I read this book for Battle of the Books in 5th grade and I feel it is a very appropriate for that age range. It is a work that is a bit slower so it takes some time to digest for younger kids. It takes place in WW2 and therefore has moments of grief as Lily deals with the death of her mother and the war overseas.
This book is a gem and a great read, the only reason I say 8 and up is because the pace is rather slow for a children's book so it is wise to take the attention span of a child into consideration. I feel this book is an extremely good introduction to the topic of WW2 and should be treated accordingly.
Great descriptive writing but not for kids. Young readers likely to walk away from book thinking that lieing and sneaky behavior are acceptable. Uses a four letter word in the first chapter. If writing for children, the author must have forgotten who the audience is. As a parent, I do not recommend this book.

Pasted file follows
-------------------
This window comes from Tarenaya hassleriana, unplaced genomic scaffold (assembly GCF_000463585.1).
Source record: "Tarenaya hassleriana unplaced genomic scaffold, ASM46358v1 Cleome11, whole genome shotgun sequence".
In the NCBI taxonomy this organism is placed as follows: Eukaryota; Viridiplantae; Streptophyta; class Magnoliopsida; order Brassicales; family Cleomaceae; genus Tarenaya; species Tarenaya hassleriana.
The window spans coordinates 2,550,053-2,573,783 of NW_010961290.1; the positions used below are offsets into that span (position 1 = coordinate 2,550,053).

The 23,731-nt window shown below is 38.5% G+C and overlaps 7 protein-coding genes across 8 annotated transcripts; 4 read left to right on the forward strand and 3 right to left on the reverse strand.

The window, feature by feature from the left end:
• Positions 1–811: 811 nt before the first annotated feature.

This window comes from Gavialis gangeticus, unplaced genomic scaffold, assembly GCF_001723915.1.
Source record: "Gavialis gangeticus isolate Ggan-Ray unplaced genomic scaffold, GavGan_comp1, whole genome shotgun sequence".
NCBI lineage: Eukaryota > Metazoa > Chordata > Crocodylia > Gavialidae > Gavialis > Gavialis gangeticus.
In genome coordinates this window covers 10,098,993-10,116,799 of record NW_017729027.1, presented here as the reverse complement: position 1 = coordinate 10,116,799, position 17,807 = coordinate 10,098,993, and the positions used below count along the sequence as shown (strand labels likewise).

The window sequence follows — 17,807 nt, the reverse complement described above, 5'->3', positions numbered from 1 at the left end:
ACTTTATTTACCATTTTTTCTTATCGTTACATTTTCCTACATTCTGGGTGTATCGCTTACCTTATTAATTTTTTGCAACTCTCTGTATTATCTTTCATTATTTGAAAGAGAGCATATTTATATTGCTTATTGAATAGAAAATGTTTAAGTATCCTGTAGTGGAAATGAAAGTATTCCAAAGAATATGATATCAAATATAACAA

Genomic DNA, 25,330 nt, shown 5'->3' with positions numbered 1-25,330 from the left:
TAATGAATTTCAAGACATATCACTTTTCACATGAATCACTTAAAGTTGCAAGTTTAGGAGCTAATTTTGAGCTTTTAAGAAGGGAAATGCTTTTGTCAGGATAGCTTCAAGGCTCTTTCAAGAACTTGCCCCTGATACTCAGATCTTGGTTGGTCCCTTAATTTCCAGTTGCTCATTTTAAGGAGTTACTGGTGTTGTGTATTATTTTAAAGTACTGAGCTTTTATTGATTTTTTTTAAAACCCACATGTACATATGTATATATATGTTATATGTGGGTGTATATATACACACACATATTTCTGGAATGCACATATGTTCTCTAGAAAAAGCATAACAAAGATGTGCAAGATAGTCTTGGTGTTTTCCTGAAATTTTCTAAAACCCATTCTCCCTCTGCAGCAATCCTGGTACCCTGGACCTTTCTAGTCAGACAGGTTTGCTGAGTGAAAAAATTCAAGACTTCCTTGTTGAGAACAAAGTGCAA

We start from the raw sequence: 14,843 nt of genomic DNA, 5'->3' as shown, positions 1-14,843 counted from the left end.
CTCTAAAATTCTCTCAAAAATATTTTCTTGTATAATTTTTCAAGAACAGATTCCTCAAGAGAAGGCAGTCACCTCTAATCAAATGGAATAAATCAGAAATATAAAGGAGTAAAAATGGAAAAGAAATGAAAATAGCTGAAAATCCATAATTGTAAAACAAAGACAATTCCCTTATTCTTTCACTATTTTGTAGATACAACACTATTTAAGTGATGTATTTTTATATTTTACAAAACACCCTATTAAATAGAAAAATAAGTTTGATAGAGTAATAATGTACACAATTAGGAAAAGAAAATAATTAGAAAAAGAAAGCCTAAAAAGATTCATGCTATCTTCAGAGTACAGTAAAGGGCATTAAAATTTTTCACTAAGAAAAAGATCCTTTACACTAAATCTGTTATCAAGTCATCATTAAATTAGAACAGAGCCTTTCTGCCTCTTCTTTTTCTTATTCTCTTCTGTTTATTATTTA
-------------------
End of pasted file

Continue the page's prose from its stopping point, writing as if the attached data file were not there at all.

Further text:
I read this book because my daughter was required to read it for school. Despite the editors claim that Lily's lying would be understood by the reader - that never really happened. The fact that the author was determined to "show us" how her lying was OK - acceptable even - really bothered me. I don't know why this book won a Caldecott Award accept for it's war time setting. The writer is talented but I question the moral message here.